In a way, the other camp's best example of this would be the Swaminarayan faith who believe in a certain religious scripture for their faith, a certain deity, certain disciple, certain line of Guru's etc.
     
  12. Vinayaka

    Vinayaka devotee
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    I'm of your 'other camp', I think. Still I don't see ethical scriptures as 'rules' but as guidelines. Most scriptures aren't particularly ethical, more philosophical.

    I view the extreme liberal (neo-Advaita, for example) as problematic only if they become the teachers, and newcomers start thinking we're some huge free for all anything goes.
     
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  13. Don Penguinoini

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    Certainly, the very nature of Hinduism stops most people (who don't already have underlying dominating tendencies as people) from interpreting and enforcing these guidelines as rules.

    But it all comes down to what people consider as authoritative scripture. Somebody has quoted the Mahabharata to me before as proof that Hindus should never consume any meat product, which flies in the face of the belief/fact that Shri Ram hunted deer in the forest.

    I also agree, I do not want Hinduism to ever be perceived like Buddhism unfortunately is in the West, which is that of a set of wishy washy beliefs and ethics which can be changed to suit you when you wish. I think the extreme liberal are possibly extreme Hindus too in a way, looking for a way to incorporate everything within Hinduism which is also dangerous and does a disservice to our way of thinking.
     
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  14. Amrut

    Amrut Aum - Advaita

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    Namaste,

    Sri Raghavacharya (Ramanujacharya) of Ayodhya gave some reasons for deer hunting

    1. The kasturi in the deer when gets ripe, the deer becomes restless and runs hither-tither. soon the kasturi transforms into poison and sooner or later the deer dies. Those who eat deer also die. Hence to protect other animals, kings used to go for 'mrugiyaa' i.e. hunting for deer those kasturi is ripe. Becides Kasturi may have it's own uses.

    2. Since deer is very agile, hence if you can hunt it, you can hunt anyone i.e. your fighting skills enhances.

    3. It indicates the readiness of a king to fight any kind of danger

    4. The skin obtained from such deer is offered to yogi-s and tapavini-s, saints, who in return give the older skin to the King. Deer skin, mruga-carma, is used as an Asana for meditation. The older skin is used by rishi-s has great powers as rishi-s has used it for their own tapas. Kings use this powerful skin for the good of all.

    Some Hindu-s eat meat, but it is not encouraged. In West Bengal, for 6 months it remains flooded, so you cant sow any seeds, hence no crops can be grown. So they eat fish and consider it as non-veg. In the same way, certain lands are not fertile, hence people are forced to eat non-veg, for survival, hence they eat meat. Maharashtrians (people living on Maharashtra state) also eat meat.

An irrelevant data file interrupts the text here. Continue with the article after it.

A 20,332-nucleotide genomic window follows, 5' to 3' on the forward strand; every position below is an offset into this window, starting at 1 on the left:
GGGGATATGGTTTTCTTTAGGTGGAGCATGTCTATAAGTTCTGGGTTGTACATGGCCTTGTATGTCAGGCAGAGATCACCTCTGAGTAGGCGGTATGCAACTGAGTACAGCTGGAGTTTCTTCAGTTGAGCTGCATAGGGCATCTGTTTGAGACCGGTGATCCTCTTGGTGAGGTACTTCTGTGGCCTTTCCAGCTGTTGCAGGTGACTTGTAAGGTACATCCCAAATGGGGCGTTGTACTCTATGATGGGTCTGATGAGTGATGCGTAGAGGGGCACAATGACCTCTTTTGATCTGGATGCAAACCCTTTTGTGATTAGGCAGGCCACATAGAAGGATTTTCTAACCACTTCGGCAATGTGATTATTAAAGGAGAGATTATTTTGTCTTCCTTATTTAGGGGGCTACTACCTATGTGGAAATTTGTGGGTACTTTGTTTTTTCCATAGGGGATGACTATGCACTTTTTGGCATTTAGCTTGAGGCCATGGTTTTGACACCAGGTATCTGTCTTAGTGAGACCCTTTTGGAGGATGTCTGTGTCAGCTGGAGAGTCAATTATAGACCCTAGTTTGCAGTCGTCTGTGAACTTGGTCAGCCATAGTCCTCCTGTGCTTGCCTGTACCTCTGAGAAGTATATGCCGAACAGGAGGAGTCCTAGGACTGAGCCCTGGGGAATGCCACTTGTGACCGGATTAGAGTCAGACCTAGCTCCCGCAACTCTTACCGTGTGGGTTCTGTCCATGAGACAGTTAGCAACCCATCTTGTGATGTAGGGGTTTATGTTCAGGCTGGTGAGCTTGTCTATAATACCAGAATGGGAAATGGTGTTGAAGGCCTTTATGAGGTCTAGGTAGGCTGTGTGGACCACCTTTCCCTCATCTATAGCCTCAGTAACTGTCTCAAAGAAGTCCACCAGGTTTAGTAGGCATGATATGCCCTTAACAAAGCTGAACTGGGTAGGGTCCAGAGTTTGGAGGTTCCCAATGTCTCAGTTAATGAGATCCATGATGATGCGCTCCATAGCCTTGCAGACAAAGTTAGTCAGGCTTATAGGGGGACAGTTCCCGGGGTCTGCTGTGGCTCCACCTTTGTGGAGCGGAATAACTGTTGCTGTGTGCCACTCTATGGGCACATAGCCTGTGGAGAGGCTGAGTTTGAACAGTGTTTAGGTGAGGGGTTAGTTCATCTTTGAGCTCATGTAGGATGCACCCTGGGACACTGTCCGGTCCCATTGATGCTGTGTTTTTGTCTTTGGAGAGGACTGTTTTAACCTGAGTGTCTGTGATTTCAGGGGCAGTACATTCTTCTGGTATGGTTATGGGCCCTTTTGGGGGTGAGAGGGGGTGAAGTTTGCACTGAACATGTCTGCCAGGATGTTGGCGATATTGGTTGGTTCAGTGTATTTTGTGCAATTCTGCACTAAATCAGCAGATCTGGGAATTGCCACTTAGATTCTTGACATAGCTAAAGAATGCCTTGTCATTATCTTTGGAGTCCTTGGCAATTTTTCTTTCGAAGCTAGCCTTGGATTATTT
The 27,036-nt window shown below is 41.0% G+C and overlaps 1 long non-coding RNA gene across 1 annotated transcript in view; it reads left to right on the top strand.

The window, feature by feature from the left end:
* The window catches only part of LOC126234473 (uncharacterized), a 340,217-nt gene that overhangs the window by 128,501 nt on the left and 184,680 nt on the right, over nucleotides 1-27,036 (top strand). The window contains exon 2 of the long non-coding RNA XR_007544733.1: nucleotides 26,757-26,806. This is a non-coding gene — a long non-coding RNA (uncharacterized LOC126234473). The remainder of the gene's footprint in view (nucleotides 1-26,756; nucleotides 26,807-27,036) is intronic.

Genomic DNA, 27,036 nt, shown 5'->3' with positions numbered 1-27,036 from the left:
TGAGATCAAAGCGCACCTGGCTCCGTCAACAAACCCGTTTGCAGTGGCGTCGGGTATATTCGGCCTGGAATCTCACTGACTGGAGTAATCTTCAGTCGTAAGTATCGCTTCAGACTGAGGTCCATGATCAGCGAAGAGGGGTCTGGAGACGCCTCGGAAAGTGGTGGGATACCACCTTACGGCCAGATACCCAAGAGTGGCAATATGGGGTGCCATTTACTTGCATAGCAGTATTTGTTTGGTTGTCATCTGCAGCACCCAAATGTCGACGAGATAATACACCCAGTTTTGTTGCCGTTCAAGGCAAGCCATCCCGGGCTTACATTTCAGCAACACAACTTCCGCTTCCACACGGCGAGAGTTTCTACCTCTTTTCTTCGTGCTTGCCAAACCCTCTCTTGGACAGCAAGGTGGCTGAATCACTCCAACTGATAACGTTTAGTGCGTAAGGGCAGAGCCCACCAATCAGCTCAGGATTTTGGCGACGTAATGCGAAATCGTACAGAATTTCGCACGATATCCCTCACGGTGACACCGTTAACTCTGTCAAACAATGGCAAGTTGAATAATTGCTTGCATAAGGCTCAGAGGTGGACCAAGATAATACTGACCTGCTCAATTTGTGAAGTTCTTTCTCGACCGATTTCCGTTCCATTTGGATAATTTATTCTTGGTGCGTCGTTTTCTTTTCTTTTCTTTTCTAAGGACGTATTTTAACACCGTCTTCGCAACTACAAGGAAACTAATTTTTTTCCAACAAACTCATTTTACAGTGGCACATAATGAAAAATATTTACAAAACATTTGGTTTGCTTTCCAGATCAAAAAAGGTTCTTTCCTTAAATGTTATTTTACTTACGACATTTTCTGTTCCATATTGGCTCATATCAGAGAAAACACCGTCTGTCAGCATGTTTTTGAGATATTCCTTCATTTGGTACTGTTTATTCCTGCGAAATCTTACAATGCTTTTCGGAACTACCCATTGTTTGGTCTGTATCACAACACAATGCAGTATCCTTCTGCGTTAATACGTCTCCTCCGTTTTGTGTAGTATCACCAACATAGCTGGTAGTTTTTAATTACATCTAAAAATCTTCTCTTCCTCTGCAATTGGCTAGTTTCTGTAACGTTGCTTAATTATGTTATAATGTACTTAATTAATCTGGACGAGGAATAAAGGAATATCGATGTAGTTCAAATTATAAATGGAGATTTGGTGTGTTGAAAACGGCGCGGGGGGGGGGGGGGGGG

As one progresses spiritually, it is advised to become vegetarians.
     
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  15. Shantanu

    Shantanu Well-Known Member

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    To be a Hindu you need to study the Vedas and adopt a varna (from Brahmin, Kshatriya, Vaishya and Shudra) that you are comfortable in.
     
  16. Aupmanyav

    Aupmanyav Be your own guru

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    It is not because of Abrahamic religions that Hinduism was 'organized' (in various darshanas, philosophies and sects). It was always like that from time immemorial. Charvak, hjivakas, Buddhism, Jainis and Sikhism are examples, there are many more. It was non-suppression of individual views. That is why you and me, both atheists, are still Hindu.
     
  17. Aupmanyav

    Aupmanyav Be your own guru

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    A definite no. You have to follow 'dharma' (fulfill your familial and national responsibilities and engage in righteous action). To be a nice person. That is all that is essential, the rest, according to your choice.
     
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  18. LuisDantas

    LuisDantas Aura of atheification
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    Fair enough, but wasn't the question specifically about how to become a Hindu?
     
  19. Vinayaka

    Vinayaka devotee
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    Aup was answering Shantanu, and the fact of the matter is opinions vary. Of the several thousand Hindus I've met over the past 40 years, only 3 people told my I was out of place, and one of those guys wasn't even a Hindu. The vast majority of Hindus accept converts, and walk alongside them in dharma.
     
  20. Shantanu

    Shantanu Well-Known Member

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    Aup, is there no difference in the dharma performed by Barack Obama and David Cameron who see themselves as fulfilling their familial and national responsibilities and engaging in righteous actions and the dharma that is required to be performed by a Hindu person?